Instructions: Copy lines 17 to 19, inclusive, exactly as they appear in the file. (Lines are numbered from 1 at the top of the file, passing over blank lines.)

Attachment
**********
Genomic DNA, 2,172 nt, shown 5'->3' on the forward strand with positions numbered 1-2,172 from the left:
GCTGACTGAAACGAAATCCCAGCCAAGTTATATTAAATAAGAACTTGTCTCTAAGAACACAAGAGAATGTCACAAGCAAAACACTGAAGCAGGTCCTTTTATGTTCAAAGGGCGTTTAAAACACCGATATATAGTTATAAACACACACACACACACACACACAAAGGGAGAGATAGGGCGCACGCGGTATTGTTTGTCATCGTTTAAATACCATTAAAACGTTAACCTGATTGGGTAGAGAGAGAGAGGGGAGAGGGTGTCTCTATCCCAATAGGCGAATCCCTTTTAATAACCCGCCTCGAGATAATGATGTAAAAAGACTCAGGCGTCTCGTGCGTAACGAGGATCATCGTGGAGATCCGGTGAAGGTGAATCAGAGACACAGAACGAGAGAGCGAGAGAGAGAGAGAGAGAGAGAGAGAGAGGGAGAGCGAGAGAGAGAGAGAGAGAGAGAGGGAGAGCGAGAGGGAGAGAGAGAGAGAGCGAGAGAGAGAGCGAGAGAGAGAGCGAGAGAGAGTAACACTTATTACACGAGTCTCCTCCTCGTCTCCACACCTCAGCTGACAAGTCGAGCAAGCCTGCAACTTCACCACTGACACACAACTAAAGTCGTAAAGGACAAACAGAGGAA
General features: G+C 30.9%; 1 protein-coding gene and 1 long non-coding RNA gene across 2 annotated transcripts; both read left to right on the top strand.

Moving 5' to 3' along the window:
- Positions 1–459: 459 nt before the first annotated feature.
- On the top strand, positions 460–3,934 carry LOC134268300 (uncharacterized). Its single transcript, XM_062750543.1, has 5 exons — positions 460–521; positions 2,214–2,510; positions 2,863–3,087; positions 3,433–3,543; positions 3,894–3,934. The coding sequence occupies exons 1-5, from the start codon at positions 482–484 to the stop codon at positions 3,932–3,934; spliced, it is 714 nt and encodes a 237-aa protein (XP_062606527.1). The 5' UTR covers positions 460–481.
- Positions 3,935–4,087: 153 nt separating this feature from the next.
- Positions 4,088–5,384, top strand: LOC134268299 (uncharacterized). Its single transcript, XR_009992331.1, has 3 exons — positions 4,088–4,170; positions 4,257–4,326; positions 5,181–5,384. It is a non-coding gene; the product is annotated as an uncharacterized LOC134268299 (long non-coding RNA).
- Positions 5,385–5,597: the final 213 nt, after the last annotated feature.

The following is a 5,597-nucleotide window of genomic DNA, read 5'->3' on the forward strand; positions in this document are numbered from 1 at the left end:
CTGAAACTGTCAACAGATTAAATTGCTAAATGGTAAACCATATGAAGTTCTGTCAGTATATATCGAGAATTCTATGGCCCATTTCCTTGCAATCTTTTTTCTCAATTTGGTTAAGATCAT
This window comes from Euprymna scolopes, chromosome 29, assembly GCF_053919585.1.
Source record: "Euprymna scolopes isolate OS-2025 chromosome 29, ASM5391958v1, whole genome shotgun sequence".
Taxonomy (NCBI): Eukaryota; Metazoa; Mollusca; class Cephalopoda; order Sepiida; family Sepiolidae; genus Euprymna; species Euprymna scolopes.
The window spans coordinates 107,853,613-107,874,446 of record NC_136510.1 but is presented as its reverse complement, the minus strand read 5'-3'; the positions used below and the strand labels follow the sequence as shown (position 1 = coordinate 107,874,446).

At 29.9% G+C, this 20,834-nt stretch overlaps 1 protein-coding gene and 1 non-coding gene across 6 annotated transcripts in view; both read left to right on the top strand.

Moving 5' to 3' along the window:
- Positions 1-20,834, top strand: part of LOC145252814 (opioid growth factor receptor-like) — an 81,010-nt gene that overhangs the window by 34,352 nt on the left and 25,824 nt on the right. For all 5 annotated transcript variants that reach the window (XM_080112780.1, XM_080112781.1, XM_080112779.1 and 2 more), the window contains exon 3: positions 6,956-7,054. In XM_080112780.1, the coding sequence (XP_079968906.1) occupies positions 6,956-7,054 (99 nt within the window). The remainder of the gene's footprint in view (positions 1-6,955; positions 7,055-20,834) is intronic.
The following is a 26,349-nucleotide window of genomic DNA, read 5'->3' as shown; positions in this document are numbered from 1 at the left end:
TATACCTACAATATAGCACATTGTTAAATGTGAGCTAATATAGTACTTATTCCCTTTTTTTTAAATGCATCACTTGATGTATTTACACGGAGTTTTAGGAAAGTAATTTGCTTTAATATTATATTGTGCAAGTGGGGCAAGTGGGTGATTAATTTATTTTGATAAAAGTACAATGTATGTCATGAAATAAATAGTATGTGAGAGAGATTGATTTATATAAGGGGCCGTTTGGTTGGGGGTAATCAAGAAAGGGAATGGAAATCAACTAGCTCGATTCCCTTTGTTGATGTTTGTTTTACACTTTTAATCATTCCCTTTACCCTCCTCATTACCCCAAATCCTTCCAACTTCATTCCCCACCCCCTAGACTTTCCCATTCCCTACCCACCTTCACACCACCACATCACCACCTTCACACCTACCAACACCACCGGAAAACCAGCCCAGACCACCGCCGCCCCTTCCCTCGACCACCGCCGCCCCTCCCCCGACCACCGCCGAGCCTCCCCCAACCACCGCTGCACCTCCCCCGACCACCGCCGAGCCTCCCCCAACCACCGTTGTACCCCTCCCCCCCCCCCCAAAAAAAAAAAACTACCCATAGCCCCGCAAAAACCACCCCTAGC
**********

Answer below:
Moving 5' to 3' along the window:
- Positions 1-20,834, top strand: part of LOC145252814 (opioid growth factor receptor-like) — an 81,010-nt gene that overhangs the window by 34,352 nt on the left and 25,824 nt on the right. For all 5 annotated transcript variants that reach the window (XM_080112780.1, XM_080112781.1, XM_080112779.1 and 2 more), the window contains exon 3: positions 6,956-7,054. In XM_080112780.1, the coding sequence (XP_079968906.1) occupies positions 6,956-7,054 (99 nt within the window). The remainder of the gene's footprint in view (positions 1-6,955; positions 7,055-20,834) is intronic.
The following is a 26,349-nucleotide window of genomic DNA, read 5'->3' as shown; positions in this document are numbered from 1 at the left end: